Conjoining the language of music and the agency of poetry, Sara Marron ponders the depth of humanity’s touch. It reverberates in “Some Privileges”: “Putting my arm around your waist, taking your backpack from you to descend the subway/ platform, walking:/In relievo, sotto voce; subito triofale/A direction to make the melody stand out, voices in undertone; suddenly/triumphant.”
“Solar Subjugation”, “Sun-Shattered Bird” and “Sunrise at the Mall”
Read “Solar Subjugation” or “Sun-Shattered Bird” by Toni La Ree Bennett and heed the poet’s warning of humanity’s demise on Earth: “And as eons pass, our descendants, if we have any,/will look back at our broadcasts and streaming/and twitters and posts and smile wistfully/at our childish excitement.”
“Portrait: Woodbury, Indiana”, “What Happens to Dealership Cars During a Hurricane” and “Aubade with the Red Door”
Page Leland’s prose poem “Portrait: Woodbury, Indiana” is a poetic journey of narration, rhythm, and metaphor in three stanzas with lines such as these: “When we close our eyes, the sky rips open, sounds like bones breaking”; “Pass the time by searching white clouds for a sign of something divine—“; “9 pm, when the sky is dead and black and the moon is only an outstretched hand away.”
“Pebbles”, “The Books” and “My Father”
Sandeep Kumar Mishra tells stories in his poetry but he never abandons the poetic line. “Pebbles” exemplifies the skillfully crafted narration and metaphorical voice: “But patient jeweller of tides;/Volcano-born, earthquake-quarried,/Heat-cracked, wind-carved,/Death shapes compact among the rocks.”
“Of Van Gogh”, “Pescador Beach” and “Beginning Piano”
The sense of touch is valued in Somnath Ganapa’s poetry: the poems resonate whether the subject is Van Gogh, the beach, or the piano. An example of this gift in “Beginning Piano”: “I gingerly lifted her upper lip with gentle fingers,/ Revealing white and black teeth underneath./Back straight, reverent fingers on middle C,/It was my first time.
“My Birthday is Around the Corner”, “New Words for Poems” and “Gift of Love”
There is no escaping the gentle, fully in control poetic voice of Jerrice J. Bapiste. No matter the theme, her poetry blesses with meditative meaning: “My heart knows a deeper/truth. I open/the bag let some air in,/place the stone on my/wooden desk, remember/my mother loves me when/eyes tear up at sunrise/ at the old monastery.”
“Moths”, “Meet Me At the Stairs” and “Change Will Come?”
Emily Wong draws poetic sustenance from nature’s presence. Whether in “Moths,” “Meet Me At the Stairs,” or “Change Will Come?,” natural metaphors ground the poems: moon becomes an “empress,”; dawn “the birth of light/after a long misty night,”; and day when “the light is bland,/and the colours don't dance.”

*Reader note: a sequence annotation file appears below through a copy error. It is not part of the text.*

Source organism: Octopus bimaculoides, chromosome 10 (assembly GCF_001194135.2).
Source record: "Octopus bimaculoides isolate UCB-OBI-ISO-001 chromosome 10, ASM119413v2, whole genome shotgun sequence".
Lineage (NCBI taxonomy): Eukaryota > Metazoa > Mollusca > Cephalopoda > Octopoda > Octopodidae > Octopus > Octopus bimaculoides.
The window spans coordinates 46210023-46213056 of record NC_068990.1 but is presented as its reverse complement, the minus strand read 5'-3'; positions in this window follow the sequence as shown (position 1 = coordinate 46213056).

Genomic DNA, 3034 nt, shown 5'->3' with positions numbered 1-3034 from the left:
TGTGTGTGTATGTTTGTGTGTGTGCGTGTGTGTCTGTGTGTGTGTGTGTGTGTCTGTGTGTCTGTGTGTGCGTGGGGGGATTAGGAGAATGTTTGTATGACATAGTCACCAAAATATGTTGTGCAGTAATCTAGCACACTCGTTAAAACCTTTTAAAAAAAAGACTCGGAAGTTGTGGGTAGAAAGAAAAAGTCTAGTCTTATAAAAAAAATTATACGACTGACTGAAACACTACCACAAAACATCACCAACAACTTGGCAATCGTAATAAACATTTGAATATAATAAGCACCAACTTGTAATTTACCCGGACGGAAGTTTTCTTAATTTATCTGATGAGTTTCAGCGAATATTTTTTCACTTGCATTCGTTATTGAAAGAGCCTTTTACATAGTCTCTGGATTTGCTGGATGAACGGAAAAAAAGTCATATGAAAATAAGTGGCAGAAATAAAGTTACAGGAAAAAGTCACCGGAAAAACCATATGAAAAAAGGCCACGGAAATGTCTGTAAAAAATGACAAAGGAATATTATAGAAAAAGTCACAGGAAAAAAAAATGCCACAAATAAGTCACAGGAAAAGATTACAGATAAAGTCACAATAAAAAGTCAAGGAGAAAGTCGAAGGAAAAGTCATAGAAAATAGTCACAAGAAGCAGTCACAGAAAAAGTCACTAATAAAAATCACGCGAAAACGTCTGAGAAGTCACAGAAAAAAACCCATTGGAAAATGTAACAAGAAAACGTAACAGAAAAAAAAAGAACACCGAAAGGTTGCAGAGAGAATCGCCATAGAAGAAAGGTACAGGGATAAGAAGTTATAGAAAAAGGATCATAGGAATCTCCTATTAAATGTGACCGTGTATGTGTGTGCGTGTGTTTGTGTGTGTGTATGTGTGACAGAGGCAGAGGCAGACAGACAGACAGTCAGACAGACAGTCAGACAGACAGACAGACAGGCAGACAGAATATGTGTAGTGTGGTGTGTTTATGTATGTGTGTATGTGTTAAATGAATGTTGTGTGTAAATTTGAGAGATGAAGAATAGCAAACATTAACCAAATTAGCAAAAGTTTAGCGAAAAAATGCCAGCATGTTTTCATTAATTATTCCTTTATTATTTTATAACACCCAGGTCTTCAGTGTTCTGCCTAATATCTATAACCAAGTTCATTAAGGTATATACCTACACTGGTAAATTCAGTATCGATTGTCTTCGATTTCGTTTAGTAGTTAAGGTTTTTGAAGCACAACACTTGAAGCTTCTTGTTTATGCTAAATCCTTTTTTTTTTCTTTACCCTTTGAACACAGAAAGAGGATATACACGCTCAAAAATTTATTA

“I have tenuous connections to famous literary men and they haven’t helped me to become a famous poet” and “Get It Together”
Rebecca Larkin knows the powerful play of irony, nowhere more so than in her poem “Get It Together”—personification and metaphor as vehicles: “We're all rooting for him/ TO GET IT TOGETHER,/He's basically a tree that had its feet cut off/And its nose washed out by acid rain/and its leaves of personality waxed up so hard/they can't photo-synthesize.”
“Dimensional Detachment Therapy”, “Silver Linings” and “Like a Secret”
Conversational in style, James Knapp’s poetry revels in irony in “Dimensional Detachment Therapy”— “I walk around department stores/in my pajamas”— and employs the consequential in “Silver Linings”— “Somewhere/past the flickering/yellow light I know/you’re waiting for me.”
“Dilettante”, “Visiting Hours” and “The Nice Guy Awards 2017”
The concrete image is principal in August Ritchart’s poetry, but don’t mistake it for simplicity, as the image absorbs meaning. See “Visiting Hours”: “You mailed me an Easter basket this year/Inside were some Reese’s Peanut Butter Cups/The special egg-shaped ones/I ate them/And these eyes can’t see far enough outside myself to know/ Which parts of me are your hand-me-downs.”
“Caracas”, “The Milky Way as Path to the Otherworld” and “Mirrorland”
Figurative language is the essence of poetry, but its timbre is varied from poem to poem—“energetic,” “vital,” “arousing” are descriptors in Mari Pack’s poetry. See “The Milky Way As Path to the Other World”: “a life of too many sugar syrups/meat caught in a blender, coughing up/nothing but dust --/high pitched notes/ shattering in round, operatic soprano holes.”
“Arthritis”, “Grape Jelly” and “Equinox”
You can’t escape the pathos that permeates Tabatha Jenkins poetry. In “Grape Jelly,” pathos mixes with reality and evokes tears: “You only have a little while left/before your mind tethers off/ and signals for the end./They’ll come with good intentions/and very little patience,/they’ll only hear what they want to.” True poetry extends pathos to life.